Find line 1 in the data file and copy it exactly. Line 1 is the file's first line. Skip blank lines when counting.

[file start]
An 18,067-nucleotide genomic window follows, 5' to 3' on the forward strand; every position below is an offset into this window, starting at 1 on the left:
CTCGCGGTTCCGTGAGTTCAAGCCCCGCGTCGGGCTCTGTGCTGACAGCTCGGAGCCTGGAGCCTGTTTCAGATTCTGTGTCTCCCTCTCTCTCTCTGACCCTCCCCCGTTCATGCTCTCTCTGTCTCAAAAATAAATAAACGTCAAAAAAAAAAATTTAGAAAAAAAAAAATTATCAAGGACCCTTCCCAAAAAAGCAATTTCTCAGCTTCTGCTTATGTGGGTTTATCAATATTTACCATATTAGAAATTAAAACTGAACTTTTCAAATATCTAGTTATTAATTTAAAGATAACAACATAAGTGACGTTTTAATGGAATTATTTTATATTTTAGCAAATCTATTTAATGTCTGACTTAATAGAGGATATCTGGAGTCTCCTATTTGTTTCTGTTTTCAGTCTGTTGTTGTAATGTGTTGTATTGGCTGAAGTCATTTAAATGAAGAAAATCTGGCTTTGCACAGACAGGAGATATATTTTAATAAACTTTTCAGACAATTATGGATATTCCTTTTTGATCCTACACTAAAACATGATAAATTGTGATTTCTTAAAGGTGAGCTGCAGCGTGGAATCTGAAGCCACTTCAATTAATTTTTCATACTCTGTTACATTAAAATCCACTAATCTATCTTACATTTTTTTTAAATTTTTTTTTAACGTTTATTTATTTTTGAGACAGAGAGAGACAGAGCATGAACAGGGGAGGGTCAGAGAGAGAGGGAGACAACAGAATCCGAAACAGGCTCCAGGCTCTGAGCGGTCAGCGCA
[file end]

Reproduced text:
An 18,067-nucleotide genomic window follows, 5' to 3' on the forward strand; every position below is an offset into this window, starting at 1 on the left: